My kids and I aim to watch an NFL game in every stadium across the country. At the rate we’re going, I’ll be about 130 years old before we achieve this ambitious goal.
So far, I marvel at the beauty of each stadium we’ve attended. Years went into the planning process before ground was ever broken. Deep thought was put into every amenity we see at each stadium today. Stadiums did not just rise from the ground and appear out of nowhere. The monuments we adore from afar required a team to realize the owners’ visions for their gridiron homes each Sunday during the autumn and winter months.
When selecting stadium construction projects, I think of the ERP process of finding, getting, and implementing a significant software system. One project is physical, and the other is intangible. Yet, both projects share similarities on both the front and back ends.
I loved being a financial controller. In my first position, I replaced the CFO and the former controller. Accordingly, my work was cut out for me.
Nearly 100% of the projects I recommended in that first controllership position were typically approved and implemented. One such project stands out. And it required understanding human nature.
Years earlier, I learned you should never let a CEO make a software decision because sales reps know the right strings to pull. Reps never start the conversation by discussing what’s under the hood of the software and the hard work needed to implement the system they sell. Instead, they’ll get to the point by showing reports and analysis. “Sold!” CEOs have difficulty restraining themselves when they see the software’s reporting capabilities. Forget the money and time needed to execute the implementation.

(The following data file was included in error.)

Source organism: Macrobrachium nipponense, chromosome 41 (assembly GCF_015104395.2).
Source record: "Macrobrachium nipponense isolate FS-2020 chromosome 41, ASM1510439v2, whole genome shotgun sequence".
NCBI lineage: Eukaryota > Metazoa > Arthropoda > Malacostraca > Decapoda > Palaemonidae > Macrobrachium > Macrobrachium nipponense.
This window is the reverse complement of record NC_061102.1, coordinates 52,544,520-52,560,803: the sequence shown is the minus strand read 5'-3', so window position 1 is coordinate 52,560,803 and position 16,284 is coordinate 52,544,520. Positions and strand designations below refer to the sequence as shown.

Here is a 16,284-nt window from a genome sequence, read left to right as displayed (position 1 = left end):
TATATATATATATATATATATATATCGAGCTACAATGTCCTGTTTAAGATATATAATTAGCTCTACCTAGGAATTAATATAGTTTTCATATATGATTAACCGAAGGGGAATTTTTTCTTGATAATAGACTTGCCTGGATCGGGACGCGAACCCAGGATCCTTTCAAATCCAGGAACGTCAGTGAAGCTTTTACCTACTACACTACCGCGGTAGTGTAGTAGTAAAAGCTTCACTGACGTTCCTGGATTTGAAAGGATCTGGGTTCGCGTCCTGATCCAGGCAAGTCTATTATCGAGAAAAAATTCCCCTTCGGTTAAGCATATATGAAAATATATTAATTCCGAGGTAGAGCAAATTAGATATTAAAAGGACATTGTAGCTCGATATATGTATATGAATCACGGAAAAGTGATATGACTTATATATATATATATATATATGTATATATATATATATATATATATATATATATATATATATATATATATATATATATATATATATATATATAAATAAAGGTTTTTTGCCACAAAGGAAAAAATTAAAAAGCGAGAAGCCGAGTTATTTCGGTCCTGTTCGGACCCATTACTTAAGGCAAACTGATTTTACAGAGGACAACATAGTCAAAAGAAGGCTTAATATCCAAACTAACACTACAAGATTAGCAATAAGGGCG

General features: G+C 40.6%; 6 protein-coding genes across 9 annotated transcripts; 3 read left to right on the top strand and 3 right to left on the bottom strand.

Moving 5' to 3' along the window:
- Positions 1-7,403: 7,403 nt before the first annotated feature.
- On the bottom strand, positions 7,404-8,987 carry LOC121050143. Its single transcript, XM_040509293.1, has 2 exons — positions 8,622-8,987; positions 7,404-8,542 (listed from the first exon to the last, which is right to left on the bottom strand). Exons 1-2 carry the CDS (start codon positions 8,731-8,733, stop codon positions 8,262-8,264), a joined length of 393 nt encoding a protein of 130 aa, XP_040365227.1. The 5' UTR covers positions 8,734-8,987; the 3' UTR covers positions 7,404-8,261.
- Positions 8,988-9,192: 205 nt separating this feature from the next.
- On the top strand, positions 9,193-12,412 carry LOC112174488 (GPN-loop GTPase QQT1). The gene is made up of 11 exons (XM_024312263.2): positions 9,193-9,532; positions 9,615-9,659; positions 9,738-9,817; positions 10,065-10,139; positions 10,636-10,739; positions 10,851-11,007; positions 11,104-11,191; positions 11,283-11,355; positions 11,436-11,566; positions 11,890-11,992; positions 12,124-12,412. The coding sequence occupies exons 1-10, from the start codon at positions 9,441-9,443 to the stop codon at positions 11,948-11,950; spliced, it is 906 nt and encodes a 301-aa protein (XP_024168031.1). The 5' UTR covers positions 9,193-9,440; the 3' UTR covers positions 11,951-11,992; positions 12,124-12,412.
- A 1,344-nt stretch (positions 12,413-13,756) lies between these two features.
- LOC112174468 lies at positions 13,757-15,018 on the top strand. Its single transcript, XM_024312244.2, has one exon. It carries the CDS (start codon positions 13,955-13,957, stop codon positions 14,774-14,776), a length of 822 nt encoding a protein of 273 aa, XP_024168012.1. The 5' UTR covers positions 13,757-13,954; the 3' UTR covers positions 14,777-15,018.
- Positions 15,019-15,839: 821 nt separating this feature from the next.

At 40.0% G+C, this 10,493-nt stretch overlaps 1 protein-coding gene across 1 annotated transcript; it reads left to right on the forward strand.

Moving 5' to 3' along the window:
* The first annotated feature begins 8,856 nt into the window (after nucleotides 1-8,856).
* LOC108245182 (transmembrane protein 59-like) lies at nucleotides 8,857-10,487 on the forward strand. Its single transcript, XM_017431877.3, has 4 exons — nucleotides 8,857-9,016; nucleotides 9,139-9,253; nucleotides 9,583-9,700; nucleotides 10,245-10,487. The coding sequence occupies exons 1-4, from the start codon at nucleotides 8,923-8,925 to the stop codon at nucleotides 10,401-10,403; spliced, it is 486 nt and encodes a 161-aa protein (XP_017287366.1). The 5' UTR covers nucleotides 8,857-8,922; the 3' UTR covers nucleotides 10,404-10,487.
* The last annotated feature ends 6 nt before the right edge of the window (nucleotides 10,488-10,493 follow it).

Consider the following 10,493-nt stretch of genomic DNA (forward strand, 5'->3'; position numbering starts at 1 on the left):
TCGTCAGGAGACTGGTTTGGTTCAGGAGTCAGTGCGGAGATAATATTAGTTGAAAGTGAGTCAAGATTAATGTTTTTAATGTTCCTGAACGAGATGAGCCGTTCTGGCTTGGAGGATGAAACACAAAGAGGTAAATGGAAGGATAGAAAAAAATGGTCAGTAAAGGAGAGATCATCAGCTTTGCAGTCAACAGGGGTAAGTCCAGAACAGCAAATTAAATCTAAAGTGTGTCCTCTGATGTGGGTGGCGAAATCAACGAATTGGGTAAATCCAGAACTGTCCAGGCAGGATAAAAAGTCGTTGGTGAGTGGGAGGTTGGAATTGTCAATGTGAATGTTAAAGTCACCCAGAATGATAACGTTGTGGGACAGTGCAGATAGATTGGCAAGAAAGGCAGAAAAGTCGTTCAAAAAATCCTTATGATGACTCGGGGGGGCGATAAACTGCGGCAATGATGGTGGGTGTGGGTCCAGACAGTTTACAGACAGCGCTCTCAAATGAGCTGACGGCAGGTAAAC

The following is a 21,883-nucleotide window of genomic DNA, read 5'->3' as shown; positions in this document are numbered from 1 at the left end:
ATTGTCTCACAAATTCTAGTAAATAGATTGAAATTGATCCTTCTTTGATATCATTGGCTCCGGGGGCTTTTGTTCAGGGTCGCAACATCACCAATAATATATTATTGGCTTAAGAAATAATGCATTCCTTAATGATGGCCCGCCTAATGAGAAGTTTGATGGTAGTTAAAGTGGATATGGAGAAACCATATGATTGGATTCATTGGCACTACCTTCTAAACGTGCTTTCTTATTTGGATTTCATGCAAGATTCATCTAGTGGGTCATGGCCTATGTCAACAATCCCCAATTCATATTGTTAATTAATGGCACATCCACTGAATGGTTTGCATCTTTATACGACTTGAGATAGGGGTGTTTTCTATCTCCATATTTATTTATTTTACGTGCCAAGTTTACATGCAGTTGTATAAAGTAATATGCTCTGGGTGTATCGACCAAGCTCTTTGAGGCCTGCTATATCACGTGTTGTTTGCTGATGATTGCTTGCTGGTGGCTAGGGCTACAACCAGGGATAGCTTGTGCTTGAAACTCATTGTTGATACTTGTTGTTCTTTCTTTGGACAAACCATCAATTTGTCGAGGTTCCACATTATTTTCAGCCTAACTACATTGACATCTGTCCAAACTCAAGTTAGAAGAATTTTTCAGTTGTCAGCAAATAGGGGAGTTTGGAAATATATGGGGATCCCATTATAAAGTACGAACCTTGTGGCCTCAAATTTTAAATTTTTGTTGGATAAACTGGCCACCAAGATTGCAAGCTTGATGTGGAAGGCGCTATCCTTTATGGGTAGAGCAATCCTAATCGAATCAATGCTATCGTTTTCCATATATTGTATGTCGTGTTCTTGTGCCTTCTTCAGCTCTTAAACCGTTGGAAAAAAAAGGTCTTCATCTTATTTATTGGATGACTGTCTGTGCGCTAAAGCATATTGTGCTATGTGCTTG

In my controllership position, the CEO and merchandisers used an analytics system I cobbled together using Monarch, Access, and Excel. I was not too fond of it, but everyone else loved it. My system was clunky and required too much manual intervention. I wanted a system like Cognos but knew we couldn’t afford it.
After a month of searching, I picked Pilot and contacted someone on their sales development team. After I got comfortable with the capabilities of their system and contacted a few of their customers, I knew Pilot could work for the retailer I served.
I told the business developer I’d give him an audience with the authority to write a check under one condition. I told him to start with the reporting capabilities first. I also hand-picked who attended the sales presentation, including our CEO. I knew we’d have a new system soon, but I would have never predicted that the sales rep would leave with a PO after a 45-minute demonstration.
Again, here’s the lesson: Never let a CEO make a software decision independently. We need to follow the path that people on a team tasked with building a football stadium, and that’s to hire a team of teams.
Whoever is in charge of building a football stadium, the first thing they do is hire consultants, an engineering firm, and an architectural firm.
In the ERP world, we only need an expert in this field who has worked in many industries and implemented as many as a dozen different ERP solutions. Step number one is because we never want to commit a Jeff Bezos Type One Error/Decision. These are commitments where there is no going back. It’s like jumping off a cliff. Reversing a poor ERP decision is nearly impossible to achieve.
I applaud CEOs who are aggressive, decisive and want to move fast. But building a football stadium without a team of teams would be disastrous. Even though I’ve quarterbacked many ERP solutions, step one is hiring a great ERP solution before we start spec’ing out business requirements.